(Reuters) - Sunday’s historic Super Bowl victory by the Philadelphia Eagles averaged 103.4 million viewers on U.S. television network NBC, a 7 percent drop from last year’s football championship game, according to Nielsen ratings data released on Monday.
The viewership on NBC, which is owned by Comcast Corp, ranked as the lowest for U.S. television’s premiere event since 2009. Still, the decline was smaller than the 10 percent falloff for National Football League games during the regular season.
The underdog Eagles upset the New England Patriots 41-33 to win their first Super Bowl title in franchise history. NBC said the contest was the 10th-biggest television broadcast in history.
New England won last year’s Super Bowl in a thrilling overtime victory over the Atlanta Falcons, drawing 111.3 million viewers on Twenty-First Century Fox Inc’s Fox broadcast network.
About 3 million more people watched this year’s Super Bowl live on digital platforms such as NFL.com or apps from NBC Sports, Verizon Communications Inc and Yahoo Sports, NBC said. That made the game the most live-streamed Super Bowl ever.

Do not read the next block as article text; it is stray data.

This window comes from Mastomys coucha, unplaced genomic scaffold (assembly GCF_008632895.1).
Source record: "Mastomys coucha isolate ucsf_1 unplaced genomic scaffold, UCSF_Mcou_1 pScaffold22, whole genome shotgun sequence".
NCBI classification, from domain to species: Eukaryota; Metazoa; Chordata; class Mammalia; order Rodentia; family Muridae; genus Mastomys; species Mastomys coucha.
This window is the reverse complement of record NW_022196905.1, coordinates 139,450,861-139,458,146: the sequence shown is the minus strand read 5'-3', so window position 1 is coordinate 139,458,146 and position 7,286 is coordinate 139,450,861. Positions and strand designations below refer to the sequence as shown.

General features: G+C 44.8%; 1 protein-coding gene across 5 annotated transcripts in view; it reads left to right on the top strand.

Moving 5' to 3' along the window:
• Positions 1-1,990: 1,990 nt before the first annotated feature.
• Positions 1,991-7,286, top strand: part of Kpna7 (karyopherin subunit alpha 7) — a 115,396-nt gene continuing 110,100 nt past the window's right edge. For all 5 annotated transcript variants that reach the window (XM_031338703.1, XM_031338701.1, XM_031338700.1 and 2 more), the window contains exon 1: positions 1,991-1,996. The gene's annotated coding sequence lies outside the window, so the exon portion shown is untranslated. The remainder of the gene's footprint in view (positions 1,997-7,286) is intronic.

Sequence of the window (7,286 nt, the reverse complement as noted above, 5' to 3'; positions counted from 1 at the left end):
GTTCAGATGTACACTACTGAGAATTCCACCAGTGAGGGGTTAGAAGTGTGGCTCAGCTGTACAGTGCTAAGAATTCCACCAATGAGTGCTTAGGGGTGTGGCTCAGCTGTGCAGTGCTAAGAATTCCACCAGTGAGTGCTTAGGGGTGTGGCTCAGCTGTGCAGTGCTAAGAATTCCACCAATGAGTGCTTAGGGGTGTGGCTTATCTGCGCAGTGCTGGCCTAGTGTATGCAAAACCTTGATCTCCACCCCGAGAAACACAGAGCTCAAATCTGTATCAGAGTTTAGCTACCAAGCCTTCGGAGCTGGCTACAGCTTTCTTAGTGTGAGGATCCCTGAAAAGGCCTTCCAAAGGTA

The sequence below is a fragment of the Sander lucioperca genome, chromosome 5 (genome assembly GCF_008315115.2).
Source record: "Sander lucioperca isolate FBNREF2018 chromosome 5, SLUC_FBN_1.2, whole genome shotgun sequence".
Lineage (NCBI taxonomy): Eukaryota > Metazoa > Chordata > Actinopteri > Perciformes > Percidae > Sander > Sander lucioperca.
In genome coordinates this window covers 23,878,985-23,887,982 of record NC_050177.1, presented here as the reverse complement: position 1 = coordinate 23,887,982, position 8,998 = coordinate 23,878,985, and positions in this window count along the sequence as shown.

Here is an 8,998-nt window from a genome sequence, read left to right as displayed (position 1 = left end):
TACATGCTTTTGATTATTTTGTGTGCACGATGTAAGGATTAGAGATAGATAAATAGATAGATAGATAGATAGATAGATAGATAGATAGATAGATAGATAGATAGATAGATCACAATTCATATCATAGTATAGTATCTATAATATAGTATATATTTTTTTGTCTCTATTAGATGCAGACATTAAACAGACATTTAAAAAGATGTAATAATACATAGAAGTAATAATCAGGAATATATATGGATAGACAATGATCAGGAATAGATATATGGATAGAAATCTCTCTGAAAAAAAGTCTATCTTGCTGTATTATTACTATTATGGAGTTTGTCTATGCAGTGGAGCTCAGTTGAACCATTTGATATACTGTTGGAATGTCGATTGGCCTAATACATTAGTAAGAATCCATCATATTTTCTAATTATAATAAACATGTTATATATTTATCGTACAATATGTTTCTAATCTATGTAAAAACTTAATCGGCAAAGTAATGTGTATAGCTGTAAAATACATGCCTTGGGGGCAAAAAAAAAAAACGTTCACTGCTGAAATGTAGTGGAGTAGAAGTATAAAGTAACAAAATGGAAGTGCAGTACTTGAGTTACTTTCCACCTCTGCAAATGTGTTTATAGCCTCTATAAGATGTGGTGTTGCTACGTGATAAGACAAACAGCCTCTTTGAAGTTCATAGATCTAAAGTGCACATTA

Ratings for NFL games have been closely watched after two straight years of declines during the regular season. Among factors cited by analysts are an overall drop in television viewing and divisive player protests over racial inequality.
Advertisers including Anheuser Busch InBev, Amazon.com Inc and Toyota Motor Corp spent more than $5 million on average for each 30-second commercial spot during Sunday’s game.
Total spending by brands during the broadcast hit $414 million, the second-highest amount in history, according to a preliminary estimate from research firm Kantar Media. Commercials took up more than 49 minutes, or 22 percent, of the game, Kantar said.
NBC said 106.6 million people on average watched Sunday’s halftime show featuring singer Justin Timberlake. A new episode of family drama “This is Us,” which followed the Super Bowl, brought in 27 million viewers, the most-watched scripted show on NBC in more than 13 years.
Reporting by Lisa Richwine; Editing by Chizu Nomiyama and Leslie Adler